Gregory Schopen - Separate but Equal: Property Rights and the Legal Independence of Buddhist Nuns and Monks in Early North India

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Journal of the American Oriental Society, 128 (2008): 625-640


Separate but Equal: Property Rights and the Legal Independence of Buddhist Nuns and Monks in Early North IndiaG R E G O R Y SCHOPEN UNIVERSITY OF CALIFORNIA, LOS ANGELES

for Patrick Olivelle, who has been in all but the conventional sense a dharmabhrtr

Virtually nothing is known about the relationships in early India between actual Buddhist male monasteries (vihras) and female nunneries {varsakas, upassayas) as institutions. ' Certainly the enormous Buddhist monastic literature now contains provisions that would have renderedxnuns ritually and hierarchically subservient to and dependent on monks, and this is especially the case in regard to the promulgation of the notorious eight gurudharmas, or "heavy rules of conduct," incumbent on nuns alone.^ But even this particular piece of male craftsmanship did not address such issues as the administrative and legal relationships between monks and nuns, or vihra and varsaka. Indeed, in spite of the fact that any treatment of such issues would be of considerable interest not just for the study of the Indian Buddhist nun, but also for the history of women in early India, and for the study of Indian law, nothing yet seems to have been noted in the literature that would bear on these points. This situation alone would seem to justify simply presentingin as economical a fashion as possiblea series of short texts from a Buddhist monastic code iyinaya) that does in fact directly address the property rights and legal independence and separation of nuns and nunneries and monks and monasteries. Such a presentation, moreover, is made even more suitable by the fact that these texts, while never as detailed as one might like, are so clear that they require little commentary. The monastic code in question is the Mlasarvstivda-vinaya and it is itself enormous: its Tibetan translation, which appears to be complete, runs to thirteen volumes and the rough equivalent of eight thousand pages. It has been called "one of the masterpieces of Sanskrit literature," even though only a limited part of it has come down to us in that language, and it is indeed remarkably rich in story literature that ranges from the subhme to the ridiculous it contains a good deal of humor and satire, much of it directed at certain kinds of monks and nuns, for example.^ But as recent studies have begun to demonstrate, it is also rich in sophisticated legal texts and points of discussion. It hasagain only as examplesdetailed1. For the term varsaka see below. 2. For old and standard views on the Pli version of these rules see, for example, I. B. Homer, Women under Primitive Buddhism: Laywomen and Almswomen (London, 1930), 118-61; M. Wijayaratna, Les moniales bouddhistes: Naissance et dveloppement du monachisme fminin (Paris, 1991), 29-32.Note that although "nun" is used here throughout for bhiksuni, and "monk" for bhiksu, this is a matter of convenience and is certainly not based on any conviction that these are good translations of the original terms; see G. Schopen, "The Buddhist Bhiksu's. Obligation to Support His Parents in Two Vinaya Traditions," Journal of the Pali Text Society 29 (2007): 107-36, esp. 132. 3. See, for example, G. Schopen, "The Buddhist Monk as a Comic Figure: On Reading a Buddhist Vinaya as Indian Literature," Journal of Indian Philosophy 35 (2007): 201-26; for satire directed towards a nun see Schopen, "On Emptying Chamber Pots without Looking and the Urban Location of Buddhist Nunneries in Early India Again," Journal asiatique 296 (2008): 229-56.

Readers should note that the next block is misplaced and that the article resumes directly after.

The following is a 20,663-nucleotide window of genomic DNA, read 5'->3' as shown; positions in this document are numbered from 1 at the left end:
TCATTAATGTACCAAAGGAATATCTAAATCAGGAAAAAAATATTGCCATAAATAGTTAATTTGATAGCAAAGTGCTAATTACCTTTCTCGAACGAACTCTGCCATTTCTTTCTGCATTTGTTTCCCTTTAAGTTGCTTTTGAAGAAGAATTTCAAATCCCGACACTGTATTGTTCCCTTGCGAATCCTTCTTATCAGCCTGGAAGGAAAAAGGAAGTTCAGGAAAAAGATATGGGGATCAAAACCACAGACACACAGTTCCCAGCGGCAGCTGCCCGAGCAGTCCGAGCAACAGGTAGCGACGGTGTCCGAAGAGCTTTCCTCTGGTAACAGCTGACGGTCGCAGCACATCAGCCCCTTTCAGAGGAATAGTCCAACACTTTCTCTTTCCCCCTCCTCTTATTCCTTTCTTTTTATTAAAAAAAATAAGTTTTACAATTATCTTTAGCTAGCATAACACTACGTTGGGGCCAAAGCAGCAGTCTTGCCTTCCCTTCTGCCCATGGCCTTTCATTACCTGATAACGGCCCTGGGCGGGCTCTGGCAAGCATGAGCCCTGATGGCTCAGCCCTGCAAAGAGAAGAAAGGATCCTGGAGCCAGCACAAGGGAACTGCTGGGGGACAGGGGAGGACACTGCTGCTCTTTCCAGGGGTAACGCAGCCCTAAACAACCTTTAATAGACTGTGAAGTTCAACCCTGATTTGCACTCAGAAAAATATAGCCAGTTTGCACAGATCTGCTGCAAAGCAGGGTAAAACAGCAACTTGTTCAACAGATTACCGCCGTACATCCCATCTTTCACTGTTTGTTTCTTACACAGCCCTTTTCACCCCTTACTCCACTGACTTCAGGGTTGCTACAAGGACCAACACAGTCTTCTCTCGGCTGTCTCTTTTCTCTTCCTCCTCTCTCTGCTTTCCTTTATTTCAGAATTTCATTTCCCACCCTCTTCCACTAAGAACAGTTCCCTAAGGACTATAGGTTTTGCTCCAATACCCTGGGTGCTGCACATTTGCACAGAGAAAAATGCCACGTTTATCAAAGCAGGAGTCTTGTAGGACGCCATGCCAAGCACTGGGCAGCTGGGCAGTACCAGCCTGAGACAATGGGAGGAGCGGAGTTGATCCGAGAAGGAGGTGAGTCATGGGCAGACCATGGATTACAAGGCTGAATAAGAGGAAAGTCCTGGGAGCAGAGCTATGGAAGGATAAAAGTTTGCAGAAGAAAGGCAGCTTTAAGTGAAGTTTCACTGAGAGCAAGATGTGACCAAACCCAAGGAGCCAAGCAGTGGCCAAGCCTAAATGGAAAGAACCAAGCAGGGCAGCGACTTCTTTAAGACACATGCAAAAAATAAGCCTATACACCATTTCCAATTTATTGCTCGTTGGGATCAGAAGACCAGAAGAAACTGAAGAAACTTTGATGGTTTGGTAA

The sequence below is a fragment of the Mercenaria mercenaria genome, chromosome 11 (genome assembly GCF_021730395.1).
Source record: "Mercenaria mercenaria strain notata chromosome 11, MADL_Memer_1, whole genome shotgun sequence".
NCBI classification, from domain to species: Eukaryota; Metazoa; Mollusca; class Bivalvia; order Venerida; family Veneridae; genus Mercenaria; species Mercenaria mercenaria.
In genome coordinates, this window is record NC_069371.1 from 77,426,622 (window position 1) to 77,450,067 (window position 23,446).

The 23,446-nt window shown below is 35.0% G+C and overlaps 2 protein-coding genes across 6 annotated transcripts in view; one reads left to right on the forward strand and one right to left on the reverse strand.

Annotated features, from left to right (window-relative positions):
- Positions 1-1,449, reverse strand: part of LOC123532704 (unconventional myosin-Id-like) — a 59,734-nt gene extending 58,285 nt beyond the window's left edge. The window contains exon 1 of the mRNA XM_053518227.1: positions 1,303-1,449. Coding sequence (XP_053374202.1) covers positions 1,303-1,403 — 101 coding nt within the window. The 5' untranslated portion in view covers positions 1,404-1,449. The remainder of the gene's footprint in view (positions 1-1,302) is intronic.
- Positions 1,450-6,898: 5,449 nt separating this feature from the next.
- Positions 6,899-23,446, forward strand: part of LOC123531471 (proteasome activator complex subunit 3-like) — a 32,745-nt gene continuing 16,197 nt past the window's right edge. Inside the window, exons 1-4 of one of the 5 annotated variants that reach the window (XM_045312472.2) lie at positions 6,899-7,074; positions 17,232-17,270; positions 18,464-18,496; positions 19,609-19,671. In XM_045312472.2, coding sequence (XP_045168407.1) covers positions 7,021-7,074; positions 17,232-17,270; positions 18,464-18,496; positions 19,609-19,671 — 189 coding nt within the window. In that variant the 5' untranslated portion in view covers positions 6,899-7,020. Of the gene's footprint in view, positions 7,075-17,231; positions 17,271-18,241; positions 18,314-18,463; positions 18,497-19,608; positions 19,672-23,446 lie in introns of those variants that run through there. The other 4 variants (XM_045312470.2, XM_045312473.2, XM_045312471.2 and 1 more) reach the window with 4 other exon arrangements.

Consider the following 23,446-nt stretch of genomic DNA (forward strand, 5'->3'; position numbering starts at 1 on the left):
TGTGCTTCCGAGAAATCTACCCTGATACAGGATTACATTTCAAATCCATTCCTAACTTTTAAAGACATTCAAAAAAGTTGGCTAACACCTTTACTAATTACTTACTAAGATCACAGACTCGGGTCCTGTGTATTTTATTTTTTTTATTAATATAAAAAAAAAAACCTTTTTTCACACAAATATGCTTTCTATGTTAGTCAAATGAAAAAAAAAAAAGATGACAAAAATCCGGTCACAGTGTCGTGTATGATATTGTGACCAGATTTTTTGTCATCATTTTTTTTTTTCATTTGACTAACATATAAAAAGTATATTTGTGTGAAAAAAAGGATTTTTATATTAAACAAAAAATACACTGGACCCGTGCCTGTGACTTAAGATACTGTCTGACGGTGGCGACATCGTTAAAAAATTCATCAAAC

Journal of the American Oriental Society 128.4 (2008)



Journal ofthe American Oriental Society 128,4 (2008)